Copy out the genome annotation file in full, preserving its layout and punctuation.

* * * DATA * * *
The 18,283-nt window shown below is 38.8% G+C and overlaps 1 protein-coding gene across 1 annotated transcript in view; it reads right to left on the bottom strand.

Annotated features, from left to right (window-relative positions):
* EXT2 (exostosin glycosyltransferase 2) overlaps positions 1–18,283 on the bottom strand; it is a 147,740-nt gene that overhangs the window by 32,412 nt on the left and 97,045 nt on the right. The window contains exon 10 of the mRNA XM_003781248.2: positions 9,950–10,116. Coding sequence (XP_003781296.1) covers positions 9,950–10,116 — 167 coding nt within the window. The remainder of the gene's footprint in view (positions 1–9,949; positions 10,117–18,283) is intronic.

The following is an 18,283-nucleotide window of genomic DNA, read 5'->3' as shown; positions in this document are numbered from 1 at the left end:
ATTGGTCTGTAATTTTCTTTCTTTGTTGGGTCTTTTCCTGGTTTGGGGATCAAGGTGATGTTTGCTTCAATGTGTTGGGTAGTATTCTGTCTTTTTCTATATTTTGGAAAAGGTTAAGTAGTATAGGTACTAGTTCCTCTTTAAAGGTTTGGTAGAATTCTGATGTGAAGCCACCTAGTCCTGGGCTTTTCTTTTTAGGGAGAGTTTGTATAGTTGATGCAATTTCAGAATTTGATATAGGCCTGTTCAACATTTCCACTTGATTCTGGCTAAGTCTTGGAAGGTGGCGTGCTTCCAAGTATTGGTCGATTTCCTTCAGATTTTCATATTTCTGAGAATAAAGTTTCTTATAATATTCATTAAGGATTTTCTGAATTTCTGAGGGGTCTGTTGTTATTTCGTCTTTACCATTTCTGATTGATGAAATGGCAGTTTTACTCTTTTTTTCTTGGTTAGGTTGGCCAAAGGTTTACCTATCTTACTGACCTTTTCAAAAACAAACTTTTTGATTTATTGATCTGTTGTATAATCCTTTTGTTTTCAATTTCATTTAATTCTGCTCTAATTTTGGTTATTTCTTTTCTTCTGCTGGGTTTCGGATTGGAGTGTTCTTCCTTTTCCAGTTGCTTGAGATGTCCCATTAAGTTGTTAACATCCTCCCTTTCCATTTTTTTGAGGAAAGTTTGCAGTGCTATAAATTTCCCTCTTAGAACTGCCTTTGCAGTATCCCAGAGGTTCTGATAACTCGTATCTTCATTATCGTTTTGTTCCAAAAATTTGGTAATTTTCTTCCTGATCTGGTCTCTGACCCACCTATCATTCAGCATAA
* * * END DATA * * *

The 18,283-nt window shown below is 38.8% G+C and overlaps 1 protein-coding gene across 1 annotated transcript in view; it reads right to left on the bottom strand.

Annotated features, from left to right (window-relative positions):
* EXT2 (exostosin glycosyltransferase 2) overlaps positions 1–18,283 on the bottom strand; it is a 147,740-nt gene that overhangs the window by 32,412 nt on the left and 97,045 nt on the right. The window contains exon 10 of the mRNA XM_003781248.2: positions 9,950–10,116. Coding sequence (XP_003781296.1) covers positions 9,950–10,116 — 167 coding nt within the window. The remainder of the gene's footprint in view (positions 1–9,949; positions 10,117–18,283) is intronic.

The following is an 18,283-nucleotide window of genomic DNA, read 5'->3' as shown; positions in this document are numbered from 1 at the left end:
ATTGGTCTGTAATTTTCTTTCTTTGTTGGGTCTTTTCCTGGTTTGGGGATCAAGGTGATGTTTGCTTCAATGTGTTGGGTAGTATTCTGTCTTTTTCTATATTTTGGAAAAGGTTAAGTAGTATAGGTACTAGTTCCTCTTTAAAGGTTTGGTAGAATTCTGATGTGAAGCCACCTAGTCCTGGGCTTTTCTTTTTAGGGAGAGTTTGTATAGTTGATGCAATTTCAGAATTTGATATAGGCCTGTTCAACATTTCCACTTGATTCTGGCTAAGTCTTGGAAGGTGGCGTGCTTCCAAGTATTGGTCGATTTCCTTCAGATTTTCATATTTCTGAGAATAAAGTTTCTTATAATATTCATTAAGGATTTTCTGAATTTCTGAGGGGTCTGTTGTTATTTCGTCTTTACCATTTCTGATTGATGAAATGGCAGTTTTACTCTTTTTTTCTTGGTTAGGTTGGCCAAAGGTTTACCTATCTTACTGACCTTTTCAAAAACAAACTTTTTGATTTATTGATCTGTTGTATAATCCTTTTGTTTTCAATTTCATTTAATTCTGCTCTAATTTTGGTTATTTCTTTTCTTCTGCTGGGTTTCGGATTGGAGTGTTCTTCCTTTTCCAGTTGCTTGAGATGTCCCATTAAGTTGTTAACATCCTCCCTTTCCATTTTTTTGAGGAAAGTTTGCAGTGCTATAAATTTCCCTCTTAGAACTGCCTTTGCAGTATCCCAGAGGTTCTGATAACTCGTATCTTCATTATCGTTTTGTTCCAAAAATTTGGTAATTTTCTTCCTGATCTGGTCTCTGACCCACCTATCATTCAGCATAA